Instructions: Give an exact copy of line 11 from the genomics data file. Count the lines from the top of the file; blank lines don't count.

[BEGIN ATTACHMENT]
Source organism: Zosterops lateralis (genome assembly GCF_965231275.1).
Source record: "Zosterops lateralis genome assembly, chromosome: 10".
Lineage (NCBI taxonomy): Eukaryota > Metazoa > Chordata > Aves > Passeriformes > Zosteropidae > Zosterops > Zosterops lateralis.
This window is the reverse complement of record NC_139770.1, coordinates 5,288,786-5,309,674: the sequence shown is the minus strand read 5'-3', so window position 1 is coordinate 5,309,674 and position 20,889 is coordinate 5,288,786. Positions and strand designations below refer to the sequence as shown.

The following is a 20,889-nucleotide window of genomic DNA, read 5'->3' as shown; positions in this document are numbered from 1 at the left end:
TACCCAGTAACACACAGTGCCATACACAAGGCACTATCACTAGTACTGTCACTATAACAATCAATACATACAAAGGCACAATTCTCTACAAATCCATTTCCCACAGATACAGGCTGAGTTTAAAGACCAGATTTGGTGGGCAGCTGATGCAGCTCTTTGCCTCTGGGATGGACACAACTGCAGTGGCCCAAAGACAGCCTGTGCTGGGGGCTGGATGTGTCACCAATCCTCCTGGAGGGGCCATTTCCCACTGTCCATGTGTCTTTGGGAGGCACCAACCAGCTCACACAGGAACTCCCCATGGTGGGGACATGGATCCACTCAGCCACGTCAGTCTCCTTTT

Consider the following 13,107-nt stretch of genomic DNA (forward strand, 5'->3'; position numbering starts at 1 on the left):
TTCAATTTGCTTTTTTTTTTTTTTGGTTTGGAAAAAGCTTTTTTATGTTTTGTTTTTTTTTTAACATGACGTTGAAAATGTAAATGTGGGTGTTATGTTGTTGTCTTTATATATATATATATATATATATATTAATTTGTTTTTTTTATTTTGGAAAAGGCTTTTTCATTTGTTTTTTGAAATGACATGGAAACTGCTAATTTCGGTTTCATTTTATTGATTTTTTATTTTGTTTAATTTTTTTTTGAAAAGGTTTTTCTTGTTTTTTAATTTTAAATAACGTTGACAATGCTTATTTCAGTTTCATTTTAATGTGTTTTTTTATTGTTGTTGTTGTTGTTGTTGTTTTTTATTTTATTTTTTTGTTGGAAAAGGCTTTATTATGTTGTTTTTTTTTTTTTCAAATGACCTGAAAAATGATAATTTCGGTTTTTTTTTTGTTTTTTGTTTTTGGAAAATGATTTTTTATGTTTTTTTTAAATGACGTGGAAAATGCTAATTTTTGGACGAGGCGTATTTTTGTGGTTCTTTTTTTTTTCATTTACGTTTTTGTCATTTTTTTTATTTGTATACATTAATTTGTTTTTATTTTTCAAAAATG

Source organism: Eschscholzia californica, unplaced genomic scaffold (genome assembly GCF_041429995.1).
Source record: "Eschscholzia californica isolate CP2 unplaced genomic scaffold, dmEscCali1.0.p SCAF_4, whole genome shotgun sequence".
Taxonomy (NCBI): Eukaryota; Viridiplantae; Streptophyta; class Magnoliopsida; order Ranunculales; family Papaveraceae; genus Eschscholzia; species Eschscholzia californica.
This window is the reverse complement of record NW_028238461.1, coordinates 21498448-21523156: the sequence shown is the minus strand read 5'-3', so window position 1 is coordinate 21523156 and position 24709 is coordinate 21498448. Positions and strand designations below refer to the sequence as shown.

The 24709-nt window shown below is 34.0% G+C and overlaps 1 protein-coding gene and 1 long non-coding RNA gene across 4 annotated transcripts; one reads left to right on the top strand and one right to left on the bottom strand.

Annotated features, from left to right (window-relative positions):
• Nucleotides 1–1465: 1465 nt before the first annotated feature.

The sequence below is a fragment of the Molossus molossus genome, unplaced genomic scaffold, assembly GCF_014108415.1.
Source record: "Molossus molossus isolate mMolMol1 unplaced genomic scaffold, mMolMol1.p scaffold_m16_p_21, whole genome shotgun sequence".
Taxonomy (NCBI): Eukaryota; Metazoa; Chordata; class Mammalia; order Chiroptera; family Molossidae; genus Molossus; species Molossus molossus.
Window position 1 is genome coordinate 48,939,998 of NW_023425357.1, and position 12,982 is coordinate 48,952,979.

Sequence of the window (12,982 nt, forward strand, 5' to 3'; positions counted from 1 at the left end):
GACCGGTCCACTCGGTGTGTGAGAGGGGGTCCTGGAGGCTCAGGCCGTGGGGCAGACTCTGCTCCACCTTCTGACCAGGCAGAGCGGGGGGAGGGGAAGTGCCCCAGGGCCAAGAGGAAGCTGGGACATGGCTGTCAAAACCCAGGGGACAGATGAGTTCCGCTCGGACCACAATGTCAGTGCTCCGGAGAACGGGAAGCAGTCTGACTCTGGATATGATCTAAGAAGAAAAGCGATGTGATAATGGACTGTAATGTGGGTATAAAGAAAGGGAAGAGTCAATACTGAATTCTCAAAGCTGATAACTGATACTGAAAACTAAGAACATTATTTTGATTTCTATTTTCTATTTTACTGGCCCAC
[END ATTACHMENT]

Taxonomy (NCBI): Eukaryota; Viridiplantae; Streptophyta; class Magnoliopsida; order Ranunculales; family Papaveraceae; genus Eschscholzia; species Eschscholzia californica.